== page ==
Arts & Culture

The Jews of New Mexico, a Century Ago

As New Mexico commemorates 100 years of statehood, one writer celebrates the role her family played in creating a Jewish community there. Read More

By / March 7, 2012

Meyer & Meyer clothing store in downtown Albuquerque in the 1940s. (Courtesy of the author)

Today in Tablet Magazine, Naomi Sandweiss commemorates New Mexico’s 100 years of statehood by paying tribute to her great-uncle and great-aunt, who helped create a Jewish community there. She writes:

Along with other recently arrived Jews from Eastern and Central Europe, the soft-spoken couple began to organize religious services in living rooms and rented halls. In 1921, David Meyer was one of five men to charter Albuquerque’s second synagogue, Congregation B’nai Israel. Without a building or funds to hire a rabbi, B’nai Israel relied on laypeople to lead services. Annie helped to found the Ladies Auxiliary, an enthusiastic group of women who organized rummage sales and fundraisers featuring high-profile performers, such as Ella Fitzgerald and Duke Ellington. (Luckily, Albuquerque was on the main East-West train line.) Dedicated to serving kosher meals at congregational events, Annie and other Auxiliary members prepared home-cooked kosher dishes, schlepping them to a rented hall, month after month.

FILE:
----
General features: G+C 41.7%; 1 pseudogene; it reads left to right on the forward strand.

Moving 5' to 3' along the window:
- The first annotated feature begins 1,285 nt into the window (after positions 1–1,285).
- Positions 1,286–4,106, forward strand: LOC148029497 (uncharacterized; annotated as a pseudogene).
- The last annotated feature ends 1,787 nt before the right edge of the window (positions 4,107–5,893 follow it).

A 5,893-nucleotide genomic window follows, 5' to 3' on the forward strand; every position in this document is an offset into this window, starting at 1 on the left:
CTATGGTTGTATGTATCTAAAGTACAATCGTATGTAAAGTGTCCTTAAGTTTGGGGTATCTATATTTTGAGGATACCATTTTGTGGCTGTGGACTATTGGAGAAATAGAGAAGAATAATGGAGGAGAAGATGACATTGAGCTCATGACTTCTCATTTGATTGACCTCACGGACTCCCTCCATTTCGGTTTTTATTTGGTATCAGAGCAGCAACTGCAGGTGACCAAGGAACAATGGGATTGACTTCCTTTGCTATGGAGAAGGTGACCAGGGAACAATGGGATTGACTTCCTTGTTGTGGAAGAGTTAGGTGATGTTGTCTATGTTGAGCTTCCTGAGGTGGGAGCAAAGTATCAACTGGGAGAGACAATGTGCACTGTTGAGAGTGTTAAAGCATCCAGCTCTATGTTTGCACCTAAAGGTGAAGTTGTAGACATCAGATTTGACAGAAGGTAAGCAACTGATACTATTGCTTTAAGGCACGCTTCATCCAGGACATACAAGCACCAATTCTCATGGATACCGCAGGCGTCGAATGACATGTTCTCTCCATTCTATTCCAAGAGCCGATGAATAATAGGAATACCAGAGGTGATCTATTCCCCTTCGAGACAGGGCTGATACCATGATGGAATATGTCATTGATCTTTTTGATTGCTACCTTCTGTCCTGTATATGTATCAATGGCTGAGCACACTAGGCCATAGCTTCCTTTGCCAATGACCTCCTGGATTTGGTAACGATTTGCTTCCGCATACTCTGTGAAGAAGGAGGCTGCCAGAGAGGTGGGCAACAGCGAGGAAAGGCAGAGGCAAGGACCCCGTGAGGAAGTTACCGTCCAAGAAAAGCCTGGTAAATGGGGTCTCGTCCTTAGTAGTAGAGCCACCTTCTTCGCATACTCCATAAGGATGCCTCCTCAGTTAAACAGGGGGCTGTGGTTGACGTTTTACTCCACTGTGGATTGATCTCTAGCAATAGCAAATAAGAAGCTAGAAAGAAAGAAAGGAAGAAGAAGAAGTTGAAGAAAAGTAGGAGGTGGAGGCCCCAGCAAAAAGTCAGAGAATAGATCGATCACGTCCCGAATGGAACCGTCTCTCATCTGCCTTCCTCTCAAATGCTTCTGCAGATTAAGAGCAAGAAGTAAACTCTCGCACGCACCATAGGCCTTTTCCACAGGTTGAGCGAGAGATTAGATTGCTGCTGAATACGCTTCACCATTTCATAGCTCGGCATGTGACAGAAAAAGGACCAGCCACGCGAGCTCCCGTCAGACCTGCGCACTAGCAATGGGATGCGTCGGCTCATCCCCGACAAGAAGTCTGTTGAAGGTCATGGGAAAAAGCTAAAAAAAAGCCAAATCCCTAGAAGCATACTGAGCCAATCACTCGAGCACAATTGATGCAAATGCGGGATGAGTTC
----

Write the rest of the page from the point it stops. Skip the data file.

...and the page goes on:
Land of Enchantment [Tablet Magazine]